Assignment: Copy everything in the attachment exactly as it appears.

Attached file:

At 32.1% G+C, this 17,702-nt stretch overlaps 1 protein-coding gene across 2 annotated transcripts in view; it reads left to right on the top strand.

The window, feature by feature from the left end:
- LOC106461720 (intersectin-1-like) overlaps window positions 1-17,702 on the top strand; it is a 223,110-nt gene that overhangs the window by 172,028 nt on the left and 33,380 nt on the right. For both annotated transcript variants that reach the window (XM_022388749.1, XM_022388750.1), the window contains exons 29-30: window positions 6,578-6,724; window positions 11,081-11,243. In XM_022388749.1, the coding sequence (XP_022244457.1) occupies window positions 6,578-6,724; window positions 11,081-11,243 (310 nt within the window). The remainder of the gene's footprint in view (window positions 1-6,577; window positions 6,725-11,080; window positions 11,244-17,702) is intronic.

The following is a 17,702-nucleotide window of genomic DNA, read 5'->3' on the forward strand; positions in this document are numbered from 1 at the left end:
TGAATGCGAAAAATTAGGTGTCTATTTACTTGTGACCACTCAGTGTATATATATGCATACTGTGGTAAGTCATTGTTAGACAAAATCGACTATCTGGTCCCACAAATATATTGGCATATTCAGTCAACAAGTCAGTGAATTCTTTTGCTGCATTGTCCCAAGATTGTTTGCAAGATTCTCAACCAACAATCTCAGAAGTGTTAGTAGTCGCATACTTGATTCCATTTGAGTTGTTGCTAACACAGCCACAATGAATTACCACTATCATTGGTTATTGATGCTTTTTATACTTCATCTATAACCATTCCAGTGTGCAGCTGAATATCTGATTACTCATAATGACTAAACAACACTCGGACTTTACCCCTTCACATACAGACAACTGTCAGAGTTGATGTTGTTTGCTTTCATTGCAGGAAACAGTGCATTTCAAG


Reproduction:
At 32.1% G+C, this 17,702-nt stretch overlaps 1 protein-coding gene across 2 annotated transcripts in view; it reads left to right on the top strand.

The window, feature by feature from the left end:
- LOC106461720 (intersectin-1-like) overlaps window positions 1-17,702 on the top strand; it is a 223,110-nt gene that overhangs the window by 172,028 nt on the left and 33,380 nt on the right. For both annotated transcript variants that reach the window (XM_022388749.1, XM_022388750.1), the window contains exons 29-30: window positions 6,578-6,724; window positions 11,081-11,243. In XM_022388749.1, the coding sequence (XP_022244457.1) occupies window positions 6,578-6,724; window positions 11,081-11,243 (310 nt within the window). The remainder of the gene's footprint in view (window positions 1-6,577; window positions 6,725-11,080; window positions 11,244-17,702) is intronic.

The following is a 17,702-nucleotide window of genomic DNA, read 5'->3' on the forward strand; positions in this document are numbered from 1 at the left end:
TGAATGCGAAAAATTAGGTGTCTATTTACTTGTGACCACTCAGTGTATATATATGCATACTGTGGTAAGTCATTGTTAGACAAAATCGACTATCTGGTCCCACAAATATATTGGCATATTCAGTCAACAAGTCAGTGAATTCTTTTGCTGCATTGTCCCAAGATTGTTTGCAAGATTCTCAACCAACAATCTCAGAAGTGTTAGTAGTCGCATACTTGATTCCATTTGAGTTGTTGCTAACACAGCCACAATGAATTACCACTATCATTGGTTATTGATGCTTTTTATACTTCATCTATAACCATTCCAGTGTGCAGCTGAATATCTGATTACTCATAATGACTAAACAACACTCGGACTTTACCCCTTCACATACAGACAACTGTCAGAGTTGATGTTGTTTGCTTTCATTGCAGGAAACAGTGCATTTCAAG